Heat Wave Lasts At Least Another Week, Drought Will Worsen Central Plains
This Thing Isn’t Over Just Yet. The NOAA map above shows the projected maximum heat index next Tuesday, from 100-105 F. in the Twin Cities, closer to 110-115 at Sioux Falls, a big area from South Dakota to St. Louis to the Carolinas sweltering under a 105-110 F. heat index. Click here to see the 3-7 Day Heat Index Outlook, courtesy of NOAA.
Sweltering Bulls-Eye. NOAA’s CPC shows the center of the heat wave over the Midwest through most of next week. There are some signs that the worst of the heat/drought may shift into the Central Plains by the first week of August. Map above: Ham Weather.
106 F. at St. Louis Wednesday, marking the 8th day this summer of 105+; record is 10 days back in 1934.
1,500. Average number of Americans who perish from the heat every year in the USA. That’s more than die in floods, hurricanes, tornadoes and blizzards combined. In many of these deaths, heat is a force-multiplier, compounding and aggravating other heart or respiratory conditions that ultimately result in death. Details from NOAA below.
“Throughout the Midwest, farmers are seeing signs of damaged crops. In the 18 states that produce most of our corn, only 31% of the crops were rated good or excellent this week, that’s down from 40% last week, according to the U.S. Department of Agriculture. This same time last year, 66% of corn crops were rated good or excellent.” – from a CNN article focused on the growing drought; details below. AP Photo: Nati Harnik.
121.3 F. high temperature on July 17 at Marrakesh, Morocco – hottest (reliable) temperature ever recorded. Details from Weather Underground.
Hot Weather Tips. NOAA has a very good link focused on ways of beating the heat and avoiding heat-related ailments. Here’s an excerpt:
- DO – Slow down, and reduce strenuous activity. Mow the lawn or garden in the early morning or late evening instead of midday.
- DO – Dress in lightweight, nonrestrictive, light-colored clothing.
- DO – Drink plenty of water or other nonalcoholic fluids.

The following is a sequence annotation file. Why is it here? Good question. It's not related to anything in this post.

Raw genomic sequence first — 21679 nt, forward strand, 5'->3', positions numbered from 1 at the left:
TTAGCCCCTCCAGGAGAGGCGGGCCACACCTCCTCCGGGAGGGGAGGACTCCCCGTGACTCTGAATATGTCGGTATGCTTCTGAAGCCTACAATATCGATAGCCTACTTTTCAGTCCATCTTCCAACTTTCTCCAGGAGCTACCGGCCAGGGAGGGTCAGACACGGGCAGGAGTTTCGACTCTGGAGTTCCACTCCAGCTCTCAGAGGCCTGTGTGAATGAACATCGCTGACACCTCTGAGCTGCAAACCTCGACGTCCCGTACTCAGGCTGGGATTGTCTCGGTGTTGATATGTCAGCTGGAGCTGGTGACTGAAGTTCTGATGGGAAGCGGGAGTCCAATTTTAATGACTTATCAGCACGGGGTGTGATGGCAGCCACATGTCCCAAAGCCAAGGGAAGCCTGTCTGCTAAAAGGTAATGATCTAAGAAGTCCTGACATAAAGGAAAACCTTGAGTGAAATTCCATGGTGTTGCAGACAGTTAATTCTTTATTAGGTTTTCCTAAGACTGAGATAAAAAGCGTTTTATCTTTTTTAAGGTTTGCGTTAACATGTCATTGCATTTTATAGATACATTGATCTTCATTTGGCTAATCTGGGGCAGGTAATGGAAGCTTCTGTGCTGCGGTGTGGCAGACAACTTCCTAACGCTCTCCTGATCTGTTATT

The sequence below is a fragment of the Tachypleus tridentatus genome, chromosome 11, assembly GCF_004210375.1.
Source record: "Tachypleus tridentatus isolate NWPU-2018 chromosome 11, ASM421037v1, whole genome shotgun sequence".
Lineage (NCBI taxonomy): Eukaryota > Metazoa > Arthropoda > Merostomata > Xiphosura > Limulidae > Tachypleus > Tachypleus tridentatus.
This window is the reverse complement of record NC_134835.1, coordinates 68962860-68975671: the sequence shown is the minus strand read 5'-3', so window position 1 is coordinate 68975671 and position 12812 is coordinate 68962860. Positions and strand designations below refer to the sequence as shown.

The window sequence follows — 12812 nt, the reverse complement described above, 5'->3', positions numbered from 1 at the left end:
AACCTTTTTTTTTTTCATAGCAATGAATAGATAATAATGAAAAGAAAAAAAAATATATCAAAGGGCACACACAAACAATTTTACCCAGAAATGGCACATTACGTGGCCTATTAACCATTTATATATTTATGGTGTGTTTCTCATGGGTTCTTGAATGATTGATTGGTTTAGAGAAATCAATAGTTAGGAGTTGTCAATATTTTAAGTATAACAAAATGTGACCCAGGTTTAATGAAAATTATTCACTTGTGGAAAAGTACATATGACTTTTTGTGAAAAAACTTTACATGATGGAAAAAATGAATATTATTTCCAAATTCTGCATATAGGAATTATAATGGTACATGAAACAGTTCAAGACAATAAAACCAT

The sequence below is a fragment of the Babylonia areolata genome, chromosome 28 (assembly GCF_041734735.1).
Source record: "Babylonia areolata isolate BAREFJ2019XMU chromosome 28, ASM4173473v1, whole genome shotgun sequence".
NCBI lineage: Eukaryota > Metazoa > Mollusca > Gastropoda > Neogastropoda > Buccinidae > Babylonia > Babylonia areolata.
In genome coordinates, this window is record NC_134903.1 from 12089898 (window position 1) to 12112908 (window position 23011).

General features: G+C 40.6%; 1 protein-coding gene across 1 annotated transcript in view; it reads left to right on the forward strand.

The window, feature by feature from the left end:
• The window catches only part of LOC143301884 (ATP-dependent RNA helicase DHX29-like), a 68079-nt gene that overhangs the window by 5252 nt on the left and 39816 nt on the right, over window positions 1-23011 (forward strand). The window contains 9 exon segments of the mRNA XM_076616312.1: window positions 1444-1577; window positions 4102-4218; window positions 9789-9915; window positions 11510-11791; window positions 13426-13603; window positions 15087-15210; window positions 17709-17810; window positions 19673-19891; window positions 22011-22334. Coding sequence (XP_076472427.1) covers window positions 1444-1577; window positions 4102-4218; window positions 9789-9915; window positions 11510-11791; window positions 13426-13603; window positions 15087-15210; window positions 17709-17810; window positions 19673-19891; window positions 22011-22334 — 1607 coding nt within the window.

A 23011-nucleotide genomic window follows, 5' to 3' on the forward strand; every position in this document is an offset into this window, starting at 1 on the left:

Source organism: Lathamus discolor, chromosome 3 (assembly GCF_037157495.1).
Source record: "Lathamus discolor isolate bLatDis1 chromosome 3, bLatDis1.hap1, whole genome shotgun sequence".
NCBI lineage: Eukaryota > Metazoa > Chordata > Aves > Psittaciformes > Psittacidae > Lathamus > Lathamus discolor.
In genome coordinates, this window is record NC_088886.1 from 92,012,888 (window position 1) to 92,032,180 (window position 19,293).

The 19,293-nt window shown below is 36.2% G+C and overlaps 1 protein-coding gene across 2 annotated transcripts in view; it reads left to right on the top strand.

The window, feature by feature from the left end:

- DO – Eat light, easy-to-digest foods.
- DO – Seek out shade if you have to be outdoors for extended periods. Spend more time in air-conditioned places.
- DO – Check on elderly neighbors, friends and relatives to make sure they are okay.
- DO – When outside, take frequent dips in the ocean or pool, or mist yourself with a water bottle. When inside, take frequent cool baths or showers and use cold compresses to cool off.
- DO – Apply high-SPF sunscreen frequently when outdoors.
- DO – Seek immediate medical attention if you experience symptoms of heat illness. (See chart below for symptoms, likely conditions and treatment.)
Stubborn Heat. The massive high pressure bubble perpetually stalled over the Central Plains shows no signs of budging until (maybe) the end of next week. NOAA has issued Heat Advisories from North Dakota to Little Rock, Excessive Heat Warnings posted for Kansas City and southern Illinois and Indiana.
One Week: 832 Warm Weather Records. What’s impressive isn’t just the scope of record highs, but the trends at night – we’re seeing far more (warm) nighttime low records nationwide. Map: Ham Weather
Widespread Drought Threatens U.S. Crops. This is a very good overview of the drought from The Los Angeles Times; here’s an excerpt: “Many cornstalks at the 1,200-acre Laird farm in Waltonville, Ill., had wilted into brown, desiccated rows by the time the governor arrived Monday to survey drought damage. Jim Laird, 71, has been raising corn, soybeans and cattle in southern Illinois all his life, and has never seen a drought this bad. This month, his family chopped down part of the spoiled corn crop to supplement the hay they feed their 150 head of cattle — hay that has become costly because of the drought….The drought gripping the Midwest and about 80% of the country is the most widespread since 1956, stoking massive wildfires and decimating the nation’s breadbasket crops, according to a report released Monday by the National Drought Mitigation Center. Drought conditions led the Department of Agriculture recently to declare natural disasters in more than 1,000 counties in 26 states.”
Photo credit above: “People walk past longnose gars and a catfish on a sand bar at the Platte River near the Louisville state recreation area in Neb., Tuesday, July 17, 2012. Low water flow due to lack of precipitation has exposed large areas of the river bed.” (AP Photo/Nati Harnik)